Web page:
Ann were able to be an integral part of their grandchildren’s
lives. Grandpa was always there to join the celebrations, encourage
first Andrew and Elizabeth and then Christopher, Thomas and Matthew
with their projects and endeavours – helping to fix anything and
everything that needed attention. In addition to all the usual family
events, Grandpa continued the tradition he and Nana had started,
hosting two highlights in the family calendar. In the spring, he
spent considerable time hiding mini Easter eggs around his wonderful
garden for the grandchildren to find. Over the years he took great
delight in finding new places to challenge the hunters – a task
that became increasingly difficult as the grandchildren are all now
over 20. Bonfire night too, was always organised meticulously in the
typical Peter fashion. Fairy lights and lanterns provided a magical
setting for bonfires, fireworks and sausages and soup.
Peter and Ann relaxed by
walking in the countryside and family holidays were usually taken in
Scotland, the Lake District, Cornwall or Wales. In retirement, the
Pembrokeshire coastal path became a real favourite for the pair with
many holidays in St David’s – and also Switzerland. Once widowed,
Peter sought new walking partners by joining the Sonning Common
Health Walks where he rekindled old friendships and made new ones.
These times became an important part of his week and he always told
the family about them, including owning up when they had got lost!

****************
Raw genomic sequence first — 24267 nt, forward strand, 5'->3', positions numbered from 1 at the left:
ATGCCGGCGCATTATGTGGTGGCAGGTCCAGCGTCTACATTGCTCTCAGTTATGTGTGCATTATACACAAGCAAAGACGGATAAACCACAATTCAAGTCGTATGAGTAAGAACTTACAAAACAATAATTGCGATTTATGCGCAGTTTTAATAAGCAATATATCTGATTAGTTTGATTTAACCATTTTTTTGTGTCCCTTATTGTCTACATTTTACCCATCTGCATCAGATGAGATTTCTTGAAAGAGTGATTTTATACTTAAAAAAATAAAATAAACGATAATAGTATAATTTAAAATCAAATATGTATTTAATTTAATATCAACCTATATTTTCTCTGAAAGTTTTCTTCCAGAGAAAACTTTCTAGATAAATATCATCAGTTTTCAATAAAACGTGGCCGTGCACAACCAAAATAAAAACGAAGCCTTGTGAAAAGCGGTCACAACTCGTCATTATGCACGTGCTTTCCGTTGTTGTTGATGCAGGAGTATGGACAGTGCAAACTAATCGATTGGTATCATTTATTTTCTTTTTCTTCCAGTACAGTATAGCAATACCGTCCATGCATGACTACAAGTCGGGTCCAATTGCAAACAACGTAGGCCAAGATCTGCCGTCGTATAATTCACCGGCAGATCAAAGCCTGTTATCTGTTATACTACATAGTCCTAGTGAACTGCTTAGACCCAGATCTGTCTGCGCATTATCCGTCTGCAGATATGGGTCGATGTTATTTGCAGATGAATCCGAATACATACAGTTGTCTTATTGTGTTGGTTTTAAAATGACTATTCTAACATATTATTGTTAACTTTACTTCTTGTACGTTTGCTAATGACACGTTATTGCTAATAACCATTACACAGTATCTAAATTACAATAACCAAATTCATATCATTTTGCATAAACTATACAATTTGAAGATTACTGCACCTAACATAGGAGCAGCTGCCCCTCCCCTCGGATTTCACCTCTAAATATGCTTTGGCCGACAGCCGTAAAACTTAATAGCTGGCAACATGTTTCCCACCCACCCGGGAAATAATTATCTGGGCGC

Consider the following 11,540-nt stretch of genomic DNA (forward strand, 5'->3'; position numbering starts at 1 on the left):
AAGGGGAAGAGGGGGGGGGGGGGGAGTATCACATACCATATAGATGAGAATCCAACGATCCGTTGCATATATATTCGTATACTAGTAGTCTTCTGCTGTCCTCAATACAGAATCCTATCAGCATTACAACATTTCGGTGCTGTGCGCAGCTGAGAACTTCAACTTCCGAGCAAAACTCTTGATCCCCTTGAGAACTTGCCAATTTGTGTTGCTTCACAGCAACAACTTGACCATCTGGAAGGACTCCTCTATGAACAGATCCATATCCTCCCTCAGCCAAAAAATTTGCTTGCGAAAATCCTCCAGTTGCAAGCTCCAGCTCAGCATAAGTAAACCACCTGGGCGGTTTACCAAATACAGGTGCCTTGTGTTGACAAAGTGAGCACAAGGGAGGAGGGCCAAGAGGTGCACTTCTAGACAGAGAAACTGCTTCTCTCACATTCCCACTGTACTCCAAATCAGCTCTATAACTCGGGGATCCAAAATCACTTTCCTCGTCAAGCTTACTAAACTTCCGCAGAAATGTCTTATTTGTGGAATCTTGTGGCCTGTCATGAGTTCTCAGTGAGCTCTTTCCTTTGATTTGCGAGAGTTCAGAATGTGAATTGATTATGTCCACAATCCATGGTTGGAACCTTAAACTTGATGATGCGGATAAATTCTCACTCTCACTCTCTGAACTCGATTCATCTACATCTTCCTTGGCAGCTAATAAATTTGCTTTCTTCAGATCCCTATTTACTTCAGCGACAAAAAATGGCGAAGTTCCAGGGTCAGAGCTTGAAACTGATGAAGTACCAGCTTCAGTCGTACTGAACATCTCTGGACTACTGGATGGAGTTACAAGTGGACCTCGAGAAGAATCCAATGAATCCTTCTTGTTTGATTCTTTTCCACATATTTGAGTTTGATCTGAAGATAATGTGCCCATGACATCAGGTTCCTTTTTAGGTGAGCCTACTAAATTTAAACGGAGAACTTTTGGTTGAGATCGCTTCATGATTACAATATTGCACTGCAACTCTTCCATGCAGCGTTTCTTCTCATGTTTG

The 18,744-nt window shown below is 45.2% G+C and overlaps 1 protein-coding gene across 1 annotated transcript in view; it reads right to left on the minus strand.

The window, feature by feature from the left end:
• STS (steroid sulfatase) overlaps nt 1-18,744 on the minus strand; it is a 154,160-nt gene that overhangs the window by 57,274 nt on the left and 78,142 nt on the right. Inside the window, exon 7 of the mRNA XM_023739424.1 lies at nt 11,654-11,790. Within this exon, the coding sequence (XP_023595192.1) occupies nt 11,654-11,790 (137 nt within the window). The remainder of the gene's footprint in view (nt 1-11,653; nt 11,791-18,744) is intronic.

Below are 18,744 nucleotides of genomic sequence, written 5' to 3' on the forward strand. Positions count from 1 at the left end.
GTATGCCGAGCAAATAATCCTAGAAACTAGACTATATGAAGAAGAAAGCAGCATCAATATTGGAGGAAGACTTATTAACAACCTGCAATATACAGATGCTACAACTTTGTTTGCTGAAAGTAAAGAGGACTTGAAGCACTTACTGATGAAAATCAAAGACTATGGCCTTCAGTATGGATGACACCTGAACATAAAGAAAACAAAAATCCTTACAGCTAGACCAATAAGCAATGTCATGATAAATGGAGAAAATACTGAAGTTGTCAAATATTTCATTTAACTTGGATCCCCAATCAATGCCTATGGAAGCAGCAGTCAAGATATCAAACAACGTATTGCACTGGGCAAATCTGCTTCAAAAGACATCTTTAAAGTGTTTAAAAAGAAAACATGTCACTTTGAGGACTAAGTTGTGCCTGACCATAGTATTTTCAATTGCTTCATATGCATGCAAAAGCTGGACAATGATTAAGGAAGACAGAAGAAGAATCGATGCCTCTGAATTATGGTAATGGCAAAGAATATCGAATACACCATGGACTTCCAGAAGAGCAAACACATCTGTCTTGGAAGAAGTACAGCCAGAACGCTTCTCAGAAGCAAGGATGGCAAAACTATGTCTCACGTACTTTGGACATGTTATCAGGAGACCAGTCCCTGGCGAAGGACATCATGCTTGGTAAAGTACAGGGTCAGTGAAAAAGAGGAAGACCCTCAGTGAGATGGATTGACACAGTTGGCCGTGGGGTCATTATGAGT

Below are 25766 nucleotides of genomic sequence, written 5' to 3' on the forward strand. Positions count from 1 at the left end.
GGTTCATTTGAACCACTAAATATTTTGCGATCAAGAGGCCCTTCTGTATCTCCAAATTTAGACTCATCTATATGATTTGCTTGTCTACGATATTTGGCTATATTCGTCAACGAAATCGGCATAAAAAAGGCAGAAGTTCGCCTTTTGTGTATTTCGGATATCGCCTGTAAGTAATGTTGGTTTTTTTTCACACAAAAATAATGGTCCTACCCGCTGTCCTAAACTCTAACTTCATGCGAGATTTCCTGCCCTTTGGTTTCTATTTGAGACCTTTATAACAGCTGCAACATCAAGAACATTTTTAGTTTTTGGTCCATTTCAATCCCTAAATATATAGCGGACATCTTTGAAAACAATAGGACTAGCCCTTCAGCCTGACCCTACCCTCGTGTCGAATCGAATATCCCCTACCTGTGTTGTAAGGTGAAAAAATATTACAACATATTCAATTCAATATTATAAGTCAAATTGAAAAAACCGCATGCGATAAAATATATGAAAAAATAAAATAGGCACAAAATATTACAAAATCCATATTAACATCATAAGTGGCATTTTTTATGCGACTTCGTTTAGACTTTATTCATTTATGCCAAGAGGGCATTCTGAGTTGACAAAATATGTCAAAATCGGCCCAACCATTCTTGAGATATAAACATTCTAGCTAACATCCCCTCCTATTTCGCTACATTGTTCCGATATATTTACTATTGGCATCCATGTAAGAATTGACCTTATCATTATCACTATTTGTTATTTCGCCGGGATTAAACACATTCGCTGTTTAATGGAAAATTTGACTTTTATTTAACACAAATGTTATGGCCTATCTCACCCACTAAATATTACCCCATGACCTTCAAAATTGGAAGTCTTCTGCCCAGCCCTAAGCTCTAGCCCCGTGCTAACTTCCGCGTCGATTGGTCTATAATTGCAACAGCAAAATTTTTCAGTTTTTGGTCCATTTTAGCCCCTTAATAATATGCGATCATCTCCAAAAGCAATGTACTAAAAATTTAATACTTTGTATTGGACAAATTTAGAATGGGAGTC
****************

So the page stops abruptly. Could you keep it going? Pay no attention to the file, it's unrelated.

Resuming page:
interest in wireless began during the war, when his father gave him a
crystal set and from an early age he was often called upon to help to
fix sets for neighbours and friends. He was a frequent visitor to
Bill Good’s wireless shop around the corner in Church St and later
spent many hours at the ‘Shop on the bridge’ in Kings Rd and Bob
Iles’s shop in Southampton St. In the late 1970’s he found time to
resurrect his interest in amateur radio and he became a member of the
Radio Society of Great Britain taking on the A license G4JNU call
sign in 1980. He was a very active member of the Reading Amateur
Radio club where he made many friends through shared interests and
enjoyed demonstrating his restorations of all kinds of vintage
electrical and mechanical curiosities.
from his love of wireless he also became a member of the
Narrow-bandwidth Television Association devoted to all aspects of
early television. He was fascinated by the technology and spent many
hours restoring original equipment, constructing replica mechanical
television apparatus and learning about the origins of early
television by recreating the experiments of its inventor and pioneer
– John Logie Baird. He became one of the most knowledgeable people
in the country on Baird and early mechanical television. He supported
museums, groups and individuals with his masterful engineering skills
and with his passion for early radio and television technology.
Through his efforts many museums can now display original radio and
television equipment working again and he has enabled working
demonstrations of original equipment to be featured on several
television programmes on the BBC, Channel 4 and Sky, including the
BBC’s recreation in 2016 of the 1936 opening night of television.
will treasure memories of a loving, kind- hearted and generous man